“The Guilty Blood” marks the premiere of Shadowhunters season 2, and it picks up right where we left off in season 1: Jace has joined Valentine and is making some questionable decisions while struggling internally with these choices. This was a fast-paced episode, building the foundation for another season full of plot twists and a deeper dive into the shadow world.
First, Jocelyn (Maxim Roy), who was in a dream state for a majority of season 1, was caught up on some of the events that transpired during her absence: Simon (Alberto Rosende) reveals that he’s a vampire and Clary (Kat McNamara) informs her that Jace is alive.
We also have a new — and extremely irritating, I might add — character named Victor Aldertree (Nick Sagar) to head the New York institute, since Valentine (Alan Van Sprang) has the Mortal Cup, putting the institute on lockdown. Victor gathers more information about Jace (Dominic Sherwood) from Clary and team to help in tracking him, which leads him to believe that Jace is a traitor to the Clave.
Since Victor forbade all Downworlders from the institute, Simon crashes at the Chinese restaurant with the werewolves. When he is cornered by the many unhappy werewolves that don’t want him around, he responds with a comical attempt to cast some vampire spell on them. When that inevitably fails, they lock him in the nearby boat shed.
Later, Clary poses as Victor to escape the institute and track Jace. She ends up stuck in the boat shed as well, where she and Simon have an adorable moment that will give any Climon shippers some hope: They reminisce about times before they knew about the shadow world and Simon almost tells her how he feels, though he was interrupted at the last second. This was by far my favorite scene of the episode; McNamara and Rosende have such natural chemistry that is a delight to watch!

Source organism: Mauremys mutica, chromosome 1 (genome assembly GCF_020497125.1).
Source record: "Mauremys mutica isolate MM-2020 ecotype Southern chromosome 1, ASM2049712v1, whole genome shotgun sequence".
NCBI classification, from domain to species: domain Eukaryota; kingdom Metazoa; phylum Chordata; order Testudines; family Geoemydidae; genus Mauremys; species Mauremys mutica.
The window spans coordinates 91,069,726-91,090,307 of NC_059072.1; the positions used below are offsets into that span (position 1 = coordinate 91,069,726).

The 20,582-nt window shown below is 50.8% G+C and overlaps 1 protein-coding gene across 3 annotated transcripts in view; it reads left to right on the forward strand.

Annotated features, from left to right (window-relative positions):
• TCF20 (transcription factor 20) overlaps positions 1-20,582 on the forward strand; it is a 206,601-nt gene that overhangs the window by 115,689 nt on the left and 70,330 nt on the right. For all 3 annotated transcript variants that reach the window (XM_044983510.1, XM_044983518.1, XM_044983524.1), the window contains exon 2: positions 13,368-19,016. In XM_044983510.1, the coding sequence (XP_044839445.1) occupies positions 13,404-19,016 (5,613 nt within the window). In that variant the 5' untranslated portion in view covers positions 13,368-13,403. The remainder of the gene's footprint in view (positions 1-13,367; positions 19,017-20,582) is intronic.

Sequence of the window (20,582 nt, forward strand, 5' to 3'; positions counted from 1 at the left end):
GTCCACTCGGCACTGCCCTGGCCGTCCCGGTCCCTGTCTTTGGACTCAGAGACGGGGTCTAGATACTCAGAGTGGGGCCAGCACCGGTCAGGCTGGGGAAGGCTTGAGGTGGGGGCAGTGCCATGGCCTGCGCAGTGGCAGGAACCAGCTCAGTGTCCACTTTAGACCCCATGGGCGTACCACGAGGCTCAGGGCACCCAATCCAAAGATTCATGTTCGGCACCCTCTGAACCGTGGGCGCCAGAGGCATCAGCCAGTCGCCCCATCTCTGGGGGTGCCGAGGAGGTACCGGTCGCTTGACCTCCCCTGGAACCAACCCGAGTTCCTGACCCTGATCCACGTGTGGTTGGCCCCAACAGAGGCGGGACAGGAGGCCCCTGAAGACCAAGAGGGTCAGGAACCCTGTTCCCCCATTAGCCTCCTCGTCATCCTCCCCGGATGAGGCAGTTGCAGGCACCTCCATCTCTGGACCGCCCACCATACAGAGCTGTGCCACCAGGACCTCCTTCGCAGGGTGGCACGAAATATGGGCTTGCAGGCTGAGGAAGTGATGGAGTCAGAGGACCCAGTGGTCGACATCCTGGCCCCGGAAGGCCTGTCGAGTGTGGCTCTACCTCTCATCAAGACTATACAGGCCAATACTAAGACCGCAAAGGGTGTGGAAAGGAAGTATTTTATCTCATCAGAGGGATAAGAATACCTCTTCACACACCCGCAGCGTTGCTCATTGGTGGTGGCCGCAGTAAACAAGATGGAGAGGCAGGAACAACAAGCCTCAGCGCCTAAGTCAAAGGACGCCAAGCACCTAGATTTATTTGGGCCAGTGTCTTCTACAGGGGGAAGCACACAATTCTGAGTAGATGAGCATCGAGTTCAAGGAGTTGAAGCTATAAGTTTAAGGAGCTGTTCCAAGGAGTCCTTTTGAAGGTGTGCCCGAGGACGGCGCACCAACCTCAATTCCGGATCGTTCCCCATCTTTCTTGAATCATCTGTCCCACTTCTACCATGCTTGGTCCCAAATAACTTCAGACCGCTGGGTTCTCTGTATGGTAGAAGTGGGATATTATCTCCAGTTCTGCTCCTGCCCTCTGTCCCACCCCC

In the midst of this, Alec is worried about Jace and emotionally pushes Magnus away, especially when Magnus refuses to help him use his rune to track Jace. Alec and his mom later have a brief discussion, where she says raising Jace was a mistake and that Alec should forget about him. Alec, of course, doesn’t go for this. He ultimately visits Magnus to apologize for his previous behavior, and Magnus agrees to help Alec track Jace with the rune. I was glad to see Malec work this out; we need at least one relationship to root for in this mess!
Perhaps the most important and intriguing storyline deals with Jace and his complicated relationship with his father, Valentine. There are multiple moments throughout the episode where Valentine tries to convince Jace to join him and embrace his darker roots. There is one uncomfortable scene in particular where Valentine cooks for Jace like he apparently did when Jace was a child. Valentine explains how posing as Michael Wayland was really in Jace’s best interests and claims that Jocelyn left Jace to die in Idris because he’s “special.” It turns out Valentine experimented on Jace as a child, giving him pure demon blood to make him stronger than any other Shadowhunter. As one would imagine, this does not make Jace’s internal struggle any easier.
The most pivotal scene comes when Jace finds a group of vampires feeding on mundanes. He tries fighting all of them himself, but one — a vampire named Maria — gets away. Right before he kills her, she surrenders to the authority of the Clave, making his decision complicated. Sherwood did an excellent job of showing the internal confusion he felt in this moment, right before he decides to kill Maria. Valentine watches and is clearly proud that Jace finally embraced his “demon blood.”
The episode ends with Jocelyn attempting to shoot Jace, though shooting Valentine instead, who jumps in front of Jace to save him. Jace and Valentine go into the portal, leaving Jocelyn, Clary, and Simon alone in the street wondering what to do next.
Hopefully Jace isn’t too far gone yet. But as Izzy put it, “To know your enemy, you must become your enemy.”